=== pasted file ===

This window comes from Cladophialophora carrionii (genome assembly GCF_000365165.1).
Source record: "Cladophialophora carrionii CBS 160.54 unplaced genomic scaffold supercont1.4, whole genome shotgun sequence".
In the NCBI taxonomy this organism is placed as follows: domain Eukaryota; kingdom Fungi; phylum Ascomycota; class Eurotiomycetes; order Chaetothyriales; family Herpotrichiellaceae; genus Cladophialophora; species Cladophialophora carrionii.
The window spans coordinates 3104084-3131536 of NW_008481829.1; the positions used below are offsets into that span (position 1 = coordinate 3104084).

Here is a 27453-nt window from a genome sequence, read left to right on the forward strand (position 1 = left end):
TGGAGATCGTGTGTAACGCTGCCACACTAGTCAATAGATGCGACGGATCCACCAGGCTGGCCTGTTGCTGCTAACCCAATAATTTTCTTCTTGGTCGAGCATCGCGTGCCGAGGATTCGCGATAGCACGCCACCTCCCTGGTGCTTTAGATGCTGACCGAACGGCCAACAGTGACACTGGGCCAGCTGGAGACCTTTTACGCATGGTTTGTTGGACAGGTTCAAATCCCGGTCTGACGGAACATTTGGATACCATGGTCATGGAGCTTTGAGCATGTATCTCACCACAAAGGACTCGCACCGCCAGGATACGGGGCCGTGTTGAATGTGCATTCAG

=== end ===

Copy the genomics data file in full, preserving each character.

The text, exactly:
This window comes from Cladophialophora carrionii (genome assembly GCF_000365165.1).
Source record: "Cladophialophora carrionii CBS 160.54 unplaced genomic scaffold supercont1.4, whole genome shotgun sequence".
In the NCBI taxonomy this organism is placed as follows: domain Eukaryota; kingdom Fungi; phylum Ascomycota; class Eurotiomycetes; order Chaetothyriales; family Herpotrichiellaceae; genus Cladophialophora; species Cladophialophora carrionii.
The window spans coordinates 3104084-3131536 of NW_008481829.1; the positions used below are offsets into that span (position 1 = coordinate 3104084).

Here is a 27453-nt window from a genome sequence, read left to right on the forward strand (position 1 = left end):
TGGAGATCGTGTGTAACGCTGCCACACTAGTCAATAGATGCGACGGATCCACCAGGCTGGCCTGTTGCTGCTAACCCAATAATTTTCTTCTTGGTCGAGCATCGCGTGCCGAGGATTCGCGATAGCACGCCACCTCCCTGGTGCTTTAGATGCTGACCGAACGGCCAACAGTGACACTGGGCCAGCTGGAGACCTTTTACGCATGGTTTGTTGGACAGGTTCAAATCCCGGTCTGACGGAACATTTGGATACCATGGTCATGGAGCTTTGAGCATGTATCTCACCACAAAGGACTCGCACCGCCAGGATACGGGGCCGTGTTGAATGTGCATTCAG